Quarterbacks releases phenomenal debut LP

By Jackson Maxwell

(Meagan Gregg/Flickr)
(Meagan Gregg/Flickr)

Dean Engle’s songs are not the most sophisticated things in the world. And as the listener discovers on one of his singles, “Simple Songs,” he would be the first to tell you that.

“Because I don’t have/a life plan/I just have/this little band/simple songs/with simple chords/but simple songs/won’t save your soul,” Engle shouts urgently, hardly stopping for a breath in between words.

Engle hits just about every nail on the head with Quarterbacks’ masterful, self-titled debut LP, except for the last line of that lyric. Engle’s songs come at you fast and furious – in 21 minutes, there are 19 of them. And pretty much every single one is perfectly capable of saving your soul.

A trio hailing from New Paltz, New York, Quarterbacks labels itself as “twee-punk” and flawlessly combines the best elements of both genres.

Its first album’s 19 songs are full of vulnerabilities and deep insecurities but also include a beautifully naive sense of optimism. But it is a clear sense of optimism, which is how the band can still attach “punk” to its description with a straight face. These songs have a way of cutting to the very heart of romance: the inherent tension, longing and the powerful swells of emotion that can stem from the smallest of interactions.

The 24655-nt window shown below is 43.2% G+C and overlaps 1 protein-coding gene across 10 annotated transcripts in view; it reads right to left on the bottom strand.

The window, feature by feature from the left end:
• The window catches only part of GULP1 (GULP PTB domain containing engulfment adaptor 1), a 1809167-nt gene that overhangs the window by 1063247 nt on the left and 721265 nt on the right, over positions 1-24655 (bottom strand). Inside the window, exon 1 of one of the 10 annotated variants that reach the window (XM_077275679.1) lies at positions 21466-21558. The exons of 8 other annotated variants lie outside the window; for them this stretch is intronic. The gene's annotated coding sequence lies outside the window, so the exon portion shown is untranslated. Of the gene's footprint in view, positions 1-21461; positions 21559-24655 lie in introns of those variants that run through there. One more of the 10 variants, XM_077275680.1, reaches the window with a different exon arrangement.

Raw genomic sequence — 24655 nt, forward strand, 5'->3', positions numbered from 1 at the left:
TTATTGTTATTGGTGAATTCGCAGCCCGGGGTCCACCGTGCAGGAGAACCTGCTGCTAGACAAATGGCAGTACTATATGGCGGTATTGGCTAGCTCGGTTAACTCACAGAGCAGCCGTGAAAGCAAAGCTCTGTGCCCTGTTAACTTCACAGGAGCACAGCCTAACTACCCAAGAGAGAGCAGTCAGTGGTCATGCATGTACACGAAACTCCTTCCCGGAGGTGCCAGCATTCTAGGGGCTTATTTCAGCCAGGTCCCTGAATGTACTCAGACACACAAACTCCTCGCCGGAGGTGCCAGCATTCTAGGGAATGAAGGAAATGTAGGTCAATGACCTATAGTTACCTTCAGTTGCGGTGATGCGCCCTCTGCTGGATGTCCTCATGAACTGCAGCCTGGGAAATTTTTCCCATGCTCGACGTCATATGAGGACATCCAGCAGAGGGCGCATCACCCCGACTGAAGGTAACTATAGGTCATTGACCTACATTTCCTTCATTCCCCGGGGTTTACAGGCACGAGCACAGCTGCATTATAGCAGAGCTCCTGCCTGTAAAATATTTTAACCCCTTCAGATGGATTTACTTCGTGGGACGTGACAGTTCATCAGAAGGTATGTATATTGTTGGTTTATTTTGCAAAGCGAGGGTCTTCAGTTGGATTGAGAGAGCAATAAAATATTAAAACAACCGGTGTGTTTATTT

Though Engle often paints rosy pictures, one never gets the feeling that he is stretching the truth even slightly. “Quarterbacks” is a phenomenal punk album in that it tells the listener enlightening bursts of truth, doing so at warp speed but without being preachy or becoming aggressive in its delivery.

With so little time to make its case – the longest track on the LP clocks in at one minute, 40 seconds – these 19 songs practically fall over themselves in their attempts to dole out their melodic goodies all at once.

“Center” rips through a verse, bridge, chorus and beautiful breakdown in just about a minute. “Weekend” could spend a lifetime on its nostalgia-inducing, evocative opening riff, but after less than 10 seconds, it explodes into a frantic expression of romantic insecurity. The three verses of “Twenty” manage to provide a succinct summary of romance in the context of growing up in 42 seconds. On its closer “Point Nine,” Engle turns a blind eye to everything but the absolute present.

“I can’t worry about anything/when you’re holding my hand,” he blushes, conveying the song’s vivid, escapist fantasy.

While some may look at the brevity of Engle’s songs as the main weakness of “Quarterbacks,” it is actually one of the album’s main strengths.

On “Point Nine,” Engle shouts, “Sometimes I wonder if I should slow down/to make sure my heart stays intact/but I trust you.”

And if there is any point to be made about “Quarterbacks,” it is that the listener never wants Engle to slow down because this record is an absolute thrill ride. And as fast as it is, it is incredibly sad when it comes to an end.

Jackson Maxwell can be reached at [email protected]